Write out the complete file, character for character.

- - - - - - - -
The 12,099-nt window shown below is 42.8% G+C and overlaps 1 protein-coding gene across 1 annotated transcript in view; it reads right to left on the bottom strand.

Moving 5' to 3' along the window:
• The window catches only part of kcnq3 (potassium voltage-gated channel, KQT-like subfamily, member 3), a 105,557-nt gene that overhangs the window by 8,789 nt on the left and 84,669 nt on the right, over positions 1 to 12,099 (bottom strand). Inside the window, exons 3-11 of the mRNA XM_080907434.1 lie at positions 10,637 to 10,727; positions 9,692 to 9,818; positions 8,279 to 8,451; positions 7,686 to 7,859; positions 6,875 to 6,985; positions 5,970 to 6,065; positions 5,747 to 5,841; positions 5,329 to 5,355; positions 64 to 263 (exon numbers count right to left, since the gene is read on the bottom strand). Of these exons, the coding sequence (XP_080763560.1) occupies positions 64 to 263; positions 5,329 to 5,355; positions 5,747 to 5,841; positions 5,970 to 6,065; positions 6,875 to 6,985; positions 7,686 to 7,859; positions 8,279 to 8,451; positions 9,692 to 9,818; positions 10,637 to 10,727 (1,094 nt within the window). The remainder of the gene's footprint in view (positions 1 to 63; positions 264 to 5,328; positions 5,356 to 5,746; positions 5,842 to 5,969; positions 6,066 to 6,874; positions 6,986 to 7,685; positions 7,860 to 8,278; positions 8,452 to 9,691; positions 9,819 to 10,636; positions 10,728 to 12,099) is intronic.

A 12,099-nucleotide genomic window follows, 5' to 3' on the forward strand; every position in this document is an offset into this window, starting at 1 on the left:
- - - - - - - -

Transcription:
The 12,099-nt window shown below is 42.8% G+C and overlaps 1 protein-coding gene across 1 annotated transcript in view; it reads right to left on the bottom strand.

Moving 5' to 3' along the window:
• The window catches only part of kcnq3 (potassium voltage-gated channel, KQT-like subfamily, member 3), a 105,557-nt gene that overhangs the window by 8,789 nt on the left and 84,669 nt on the right, over positions 1 to 12,099 (bottom strand). Inside the window, exons 3-11 of the mRNA XM_080907434.1 lie at positions 10,637 to 10,727; positions 9,692 to 9,818; positions 8,279 to 8,451; positions 7,686 to 7,859; positions 6,875 to 6,985; positions 5,970 to 6,065; positions 5,747 to 5,841; positions 5,329 to 5,355; positions 64 to 263 (exon numbers count right to left, since the gene is read on the bottom strand). Of these exons, the coding sequence (XP_080763560.1) occupies positions 64 to 263; positions 5,329 to 5,355; positions 5,747 to 5,841; positions 5,970 to 6,065; positions 6,875 to 6,985; positions 7,686 to 7,859; positions 8,279 to 8,451; positions 9,692 to 9,818; positions 10,637 to 10,727 (1,094 nt within the window). The remainder of the gene's footprint in view (positions 1 to 63; positions 264 to 5,328; positions 5,356 to 5,746; positions 5,842 to 5,969; positions 6,066 to 6,874; positions 6,986 to 7,685; positions 7,860 to 8,278; positions 8,452 to 9,691; positions 9,819 to 10,636; positions 10,728 to 12,099) is intronic.

A 12,099-nucleotide genomic window follows, 5' to 3' on the forward strand; every position in this document is an offset into this window, starting at 1 on the left: